Sorry it has been a while, but life has been a bit wild. During the last few months I have taken to reconsidering a few elements of Dungeons & Dragons 5th Edition. While I have listed and explained the house rules we use in my home game, these have evolved a bit and some have fallen out of favor (specifically injury rules which got cumbersome, scope “I Need Healing!” by Sean van Terra for some more nuanced injury rules).
Now that my group has hit higher levels, they are 12th currently, some things are starting to bubble up again that we take issue with. In addition having written “Wolf Lord of Yol,” I noticed a similar issue and mitigated it there a bit. The issue is Damage Resistances and Damage Immunities.
Part of our issue came up when Damage Resistance and Concentration checks interact. A specific instance was when our (secret) tiefling got hit by a firebolt from an enemy that rolled a 3 on damage. The tiefling, even only taking 1 damage after damage reduction, had to roll a concentration check. They failed and lost a major spell. We quickly remedied this with the following rule that some folks (including Hannah Rose!) dug.
We do have a house rule regarding concentration & resistances. If you take damage from a type you have resistance to, it does not trigger a concentration spell.
Single sentence solution. Works well. Solved the “infinite goblins” vs stoneskin issue.
— John Bultena 🧙♂️🔮 DM Professor #DnD (@OnlyPlayWizards) July 26, 2019
Simple solution and effective. Honestly, everyone at my table is happy with it and it has never been specifically overpowered.
Before moving out, let’s examine the text for Damage Resistance and Vulnerability on page 197 of the Player’s Handbook and in the Basic Rules.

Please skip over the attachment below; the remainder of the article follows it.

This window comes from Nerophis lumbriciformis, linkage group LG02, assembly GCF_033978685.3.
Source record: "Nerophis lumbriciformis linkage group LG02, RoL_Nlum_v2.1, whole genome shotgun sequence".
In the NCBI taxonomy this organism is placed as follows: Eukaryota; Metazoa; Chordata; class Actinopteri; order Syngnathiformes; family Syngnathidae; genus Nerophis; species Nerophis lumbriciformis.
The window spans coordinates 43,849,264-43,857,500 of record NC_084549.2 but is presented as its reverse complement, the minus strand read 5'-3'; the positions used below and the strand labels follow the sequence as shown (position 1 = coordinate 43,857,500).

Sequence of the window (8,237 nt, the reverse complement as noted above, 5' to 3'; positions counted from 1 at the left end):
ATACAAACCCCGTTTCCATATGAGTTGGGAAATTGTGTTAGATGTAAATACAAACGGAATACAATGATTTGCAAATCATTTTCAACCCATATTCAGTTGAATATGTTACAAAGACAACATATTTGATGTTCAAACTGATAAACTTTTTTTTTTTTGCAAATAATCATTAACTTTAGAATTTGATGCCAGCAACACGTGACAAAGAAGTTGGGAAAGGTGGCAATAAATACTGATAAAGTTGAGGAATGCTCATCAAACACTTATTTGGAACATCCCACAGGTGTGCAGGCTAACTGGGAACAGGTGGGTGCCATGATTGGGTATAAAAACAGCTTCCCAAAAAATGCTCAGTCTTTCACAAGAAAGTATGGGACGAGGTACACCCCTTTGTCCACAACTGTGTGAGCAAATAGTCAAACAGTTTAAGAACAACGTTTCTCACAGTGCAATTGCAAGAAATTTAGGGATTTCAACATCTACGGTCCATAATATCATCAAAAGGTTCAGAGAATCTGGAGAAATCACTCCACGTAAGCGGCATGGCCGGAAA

If a creature or an object has resistance to a damage type, damage of that type is halved against it. If a creature or an object has vulnerability to a damage type, damage of that type is doubled against it.
Very straight forward. Either halve the damage or double it. Here is not my issue with resistance. My issue is with how it is implemented for huge swathes of monsters. But I will focus on a creature that exemplifies my issue while calling back to how 3.5 handled it and how 5e can potentially manage things in a similar way despite new scaling.
The first monster is the classic werewolf. Its damage immunities read:
Damage Immunities Bludgeoning, Piercing, and Slashing from Nonmagical Attacks that aren’t Silvered
Fighting one of these using pitchforks, swords, maces, and any mundane object or even claws will result in no effects, unless the object is made of silver or coated in it. However it seems any magical weapon or effect will affect the werewolf without issue. 1st level wizard with firebolt, no problem. Have a +1 longsword, werewolf is good as dead.
The issue is that any magic is as good as silver versus the werewolf. To me, that takes away an element that makes werewolves special. It is an all or nothing type situation. If one goes back to 3.5, the damage resistance that werewolves had was 10/silver, meaning they took 10 less damage from everything unless it was silver. This meant that even a +1 sword was not as effective as a silver sword.
We addressed this in “Wolf Lord of Yol” with the stat block of the Wolf Lord: